Happy new year, and all that! I wanted to debut for the community something I've been working on for a little while, and hopefully it's useful to somebody out there.
The full story: Long ago I worked as a support rep at IA. While there, I made some tools for internal use; Vision windows attached to an internal gateway that knew how to parse our log IDB files and thread dump files and display them in a more useful way. Recently, I had some downtime, and wanted to take on a new project, so I recreated those tools as a standalone project. Thanks to some modern Java features, I'm able to package those tools into a standalone "native" executable, which should make them a lot more accessible than requiring an Ignition gateway.
So, here's Kindling, a collection of tools to help with Ignition (get it?):
- A thread dump viewer
- A log file viewer
- A store & forward cache dump viewer
- An archive explorer that understands Ignition project files, gateway backups, modules, and more
And not to bury the lede, but it also comes with dark mode
The best part: It's entirely open-source, and I'd love community contributions.
I just want the download:
I guess I should learn Kotlin. /:
If you squint hard enough, Kotlin kinda lands between Jython and Java - all the benefits of static typing but with less syntactic ceremony.
Plus, null-safety in the type system is fantastic.
This is fantastic thanks so much! I think being able to perform some operations on config.idb without the gateway running and without dealing with sqlite syntax would be really nice too. Examples that comes to mind include being able to delete all the tags from a gwbk, global find/replace operations, etc.
Yeah, a .GWBK “explorer” or something is on my list of ideas; just needs fleshing out:
Adds a generic IDB view:
Also accessible from GWBK view:
@PGriffith thank you for Kindling - its a great tool.
1 Do you know of any other similar tools worth having to troubleshoot/monitor problems in ignitions ?
2 Using Kindling i compared 2 gateways backups config files and would like to correct the difference in one of the files otherwise it will not launch designer or clients. Do you know if there is any way to do the change inside the gateway backup or is it write protected? I will not be able to correct the config file after deploying the backup because i dont have full server access.
Gateway backups are just zip files. Unzip, fix, rezip.
Yeah, at some point I may make it possible to ‘live update’ a .gwbk or IDB, but for now read-only lets me make a lot of assumptions that make things easier.
thank you for reply.
if unzipping is the easiest method than i guess changing live is not needed in my opinion.
I like what’s there and look forward to using it next time I need to pick apart logs. Something in the GUI library you used for the generic IDB viewer portion isn’t available on my system, though.
WARNING: package com.sun.java.swing.plaf.windows not in java.desktop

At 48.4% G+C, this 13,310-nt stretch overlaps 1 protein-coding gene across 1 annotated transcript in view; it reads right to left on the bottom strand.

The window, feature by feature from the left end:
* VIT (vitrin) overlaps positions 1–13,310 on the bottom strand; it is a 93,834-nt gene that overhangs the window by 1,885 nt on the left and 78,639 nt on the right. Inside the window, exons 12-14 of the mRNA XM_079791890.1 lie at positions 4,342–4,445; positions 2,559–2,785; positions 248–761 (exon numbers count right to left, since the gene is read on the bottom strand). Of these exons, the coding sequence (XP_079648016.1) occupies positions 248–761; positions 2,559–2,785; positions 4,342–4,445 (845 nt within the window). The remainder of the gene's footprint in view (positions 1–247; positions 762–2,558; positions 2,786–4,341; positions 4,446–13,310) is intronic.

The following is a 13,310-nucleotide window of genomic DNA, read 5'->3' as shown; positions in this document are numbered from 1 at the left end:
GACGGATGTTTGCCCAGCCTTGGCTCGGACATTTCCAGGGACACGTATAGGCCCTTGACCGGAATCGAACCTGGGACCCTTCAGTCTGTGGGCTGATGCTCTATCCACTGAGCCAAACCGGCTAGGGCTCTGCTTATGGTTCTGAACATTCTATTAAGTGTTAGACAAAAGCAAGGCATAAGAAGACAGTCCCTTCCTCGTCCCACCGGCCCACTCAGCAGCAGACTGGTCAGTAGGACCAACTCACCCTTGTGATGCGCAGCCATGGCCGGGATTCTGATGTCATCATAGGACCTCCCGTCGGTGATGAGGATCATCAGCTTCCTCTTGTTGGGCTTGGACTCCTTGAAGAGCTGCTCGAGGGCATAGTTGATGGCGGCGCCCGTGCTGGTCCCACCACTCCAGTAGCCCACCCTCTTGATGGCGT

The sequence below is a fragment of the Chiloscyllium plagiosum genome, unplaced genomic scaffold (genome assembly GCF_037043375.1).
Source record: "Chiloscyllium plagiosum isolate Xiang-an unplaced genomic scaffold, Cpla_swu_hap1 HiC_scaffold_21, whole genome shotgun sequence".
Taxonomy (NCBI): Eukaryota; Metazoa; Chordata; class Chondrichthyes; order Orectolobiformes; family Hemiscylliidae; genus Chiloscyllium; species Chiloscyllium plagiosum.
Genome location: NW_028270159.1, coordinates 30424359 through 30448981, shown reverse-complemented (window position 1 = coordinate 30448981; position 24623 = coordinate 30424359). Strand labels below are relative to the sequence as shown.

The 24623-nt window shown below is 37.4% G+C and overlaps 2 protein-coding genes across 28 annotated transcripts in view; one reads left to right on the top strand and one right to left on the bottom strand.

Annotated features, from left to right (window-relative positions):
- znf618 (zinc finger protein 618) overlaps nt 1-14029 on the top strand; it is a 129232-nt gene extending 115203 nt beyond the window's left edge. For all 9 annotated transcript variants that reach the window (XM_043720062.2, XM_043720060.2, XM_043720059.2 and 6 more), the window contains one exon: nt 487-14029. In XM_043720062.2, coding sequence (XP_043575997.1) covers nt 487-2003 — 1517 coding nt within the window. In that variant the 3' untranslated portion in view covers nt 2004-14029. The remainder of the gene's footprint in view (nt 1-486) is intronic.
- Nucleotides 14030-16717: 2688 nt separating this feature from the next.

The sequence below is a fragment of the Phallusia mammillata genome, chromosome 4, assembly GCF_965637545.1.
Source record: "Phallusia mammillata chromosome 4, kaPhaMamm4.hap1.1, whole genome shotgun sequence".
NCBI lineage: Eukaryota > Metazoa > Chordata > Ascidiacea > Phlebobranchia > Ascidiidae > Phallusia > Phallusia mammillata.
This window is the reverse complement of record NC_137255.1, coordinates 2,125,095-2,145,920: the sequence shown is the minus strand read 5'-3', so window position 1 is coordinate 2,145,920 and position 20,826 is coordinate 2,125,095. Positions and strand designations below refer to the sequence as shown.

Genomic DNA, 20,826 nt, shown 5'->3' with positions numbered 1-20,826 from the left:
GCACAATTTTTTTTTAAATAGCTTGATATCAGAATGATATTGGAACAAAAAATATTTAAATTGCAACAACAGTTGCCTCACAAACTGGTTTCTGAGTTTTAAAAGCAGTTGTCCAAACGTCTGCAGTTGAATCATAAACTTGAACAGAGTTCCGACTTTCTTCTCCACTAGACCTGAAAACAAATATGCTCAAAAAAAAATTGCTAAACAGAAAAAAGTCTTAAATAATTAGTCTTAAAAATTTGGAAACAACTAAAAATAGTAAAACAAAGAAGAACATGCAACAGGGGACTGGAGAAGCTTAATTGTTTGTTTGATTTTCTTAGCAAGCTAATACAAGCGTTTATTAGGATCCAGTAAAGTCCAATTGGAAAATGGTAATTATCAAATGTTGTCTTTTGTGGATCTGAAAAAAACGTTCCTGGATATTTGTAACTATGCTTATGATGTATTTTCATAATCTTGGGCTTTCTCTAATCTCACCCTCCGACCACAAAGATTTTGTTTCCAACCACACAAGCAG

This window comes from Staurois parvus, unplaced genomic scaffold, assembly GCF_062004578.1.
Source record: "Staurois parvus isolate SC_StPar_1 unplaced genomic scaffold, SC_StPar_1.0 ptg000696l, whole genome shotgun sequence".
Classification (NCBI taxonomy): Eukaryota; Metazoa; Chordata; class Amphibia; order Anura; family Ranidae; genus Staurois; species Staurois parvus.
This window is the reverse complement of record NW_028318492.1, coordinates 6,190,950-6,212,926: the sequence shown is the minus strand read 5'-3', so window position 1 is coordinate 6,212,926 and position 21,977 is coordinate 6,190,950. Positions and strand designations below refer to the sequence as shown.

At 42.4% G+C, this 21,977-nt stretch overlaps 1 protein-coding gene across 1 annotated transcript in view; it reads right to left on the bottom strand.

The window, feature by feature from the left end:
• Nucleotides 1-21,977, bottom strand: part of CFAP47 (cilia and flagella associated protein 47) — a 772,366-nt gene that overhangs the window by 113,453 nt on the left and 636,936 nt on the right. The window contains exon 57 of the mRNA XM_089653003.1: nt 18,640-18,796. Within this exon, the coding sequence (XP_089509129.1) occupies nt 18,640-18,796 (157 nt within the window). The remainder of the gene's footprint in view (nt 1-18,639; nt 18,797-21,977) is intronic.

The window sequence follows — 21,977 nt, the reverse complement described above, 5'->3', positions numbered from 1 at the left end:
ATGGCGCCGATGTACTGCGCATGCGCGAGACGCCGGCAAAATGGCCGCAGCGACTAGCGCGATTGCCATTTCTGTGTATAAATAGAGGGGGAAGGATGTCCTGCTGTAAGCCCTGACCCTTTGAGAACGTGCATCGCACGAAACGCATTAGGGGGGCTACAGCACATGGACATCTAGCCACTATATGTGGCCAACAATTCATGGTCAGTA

Exception in thread "AWT-EventQueue-0" java.lang.NoClassDefFoundError: com/sun/java/swing/plaf/windows/WindowsLookAndFeel
I’m running Mint (based off Ubuntu 20.04), and had to
git clone your repo and do
gradlew run locally, so this may just be my setup. I don’t do Java/Kotlin/gradle packaging or building and am kinda lost on where to look in the project to figure this out. Searching online finds other people complaining that OpenJDK on Ubuntu is missing this bit and they ended up building JARs manually to get around it. (here)
I feel like such a killjoy reporting a compatibility issue on a 1 month old project…
If it’s just an OpenJDK thing, you could try telling Gradle to use a different JDK vendor; in
build.gradle.kts ~line 83, change this:
There’s a couple distributions you could try:
Curious, does the
.rpm in the releases tab not work for you? Release 0.0.3 - Added generic IDB view · paul-griffith/kindling · GitHub
AZUL hits the same error. (I know it was using Azul since it gave me a “No compatible toolchains found” error until I installed Azul.)
I may try another JDK later when I have some more time.
I didn’t try the RPM since I’ve had bad experience with
alien converting RPM to DEB in the past and don’t have native RPM tools installed on my system. I can try that later, too.
v0.0.4 is out with dramatically improved usability (in my opinion) - to be honest, this is the first release I’d call actually useful I need to update the gifs on the readme, but I’d definitely recommend giving this a try if you weren’t satisfied with things before.
I was gonna give it alook, downloaded the exe and installed it, but it is starting up very very slowly (like mulitple minutes) and when i try to choose a file the filebrowser isnt reacting at all Forcing me use taskmanager to end it.
Edit: tried opening it again a couple of times and sometimes it seems to be going smooth, sometimes its getting bugged. Weird, maybe i have to many other stuff running.
windows 10 a rather slow laptop tho
v0.0.5 is out, which fixes the error @justin.brzozoski hit on non-Windows systems, and adds MacOS builds. No significant functionality changes, but I’m working on some things for the next version.
If anyone wants to try out a ‘pre-release’, the latest build of
main has wrapper log parsing built in, including the ability to stitch together multiple files to present as one unified log. I only have so many test cases on hand locally, so it’d be good to know how this works on ‘real’ data out there in the wild.
v0.1.1 (ignore the gaps in the middle ) out now.
I’m now using JDeploy to streamline packaging and deployment. Bonuses: 1. auto-updates (opt-in) and 2. no need to run cross-OS builds via Github Actions.
The big new feature is
wrapper.log parsing; one or more
wrapper.log files can be selected and they’ll be rolled up and parsed as a single unit.
Awesome, I actually just wrote my own wrapper parser haha but this is great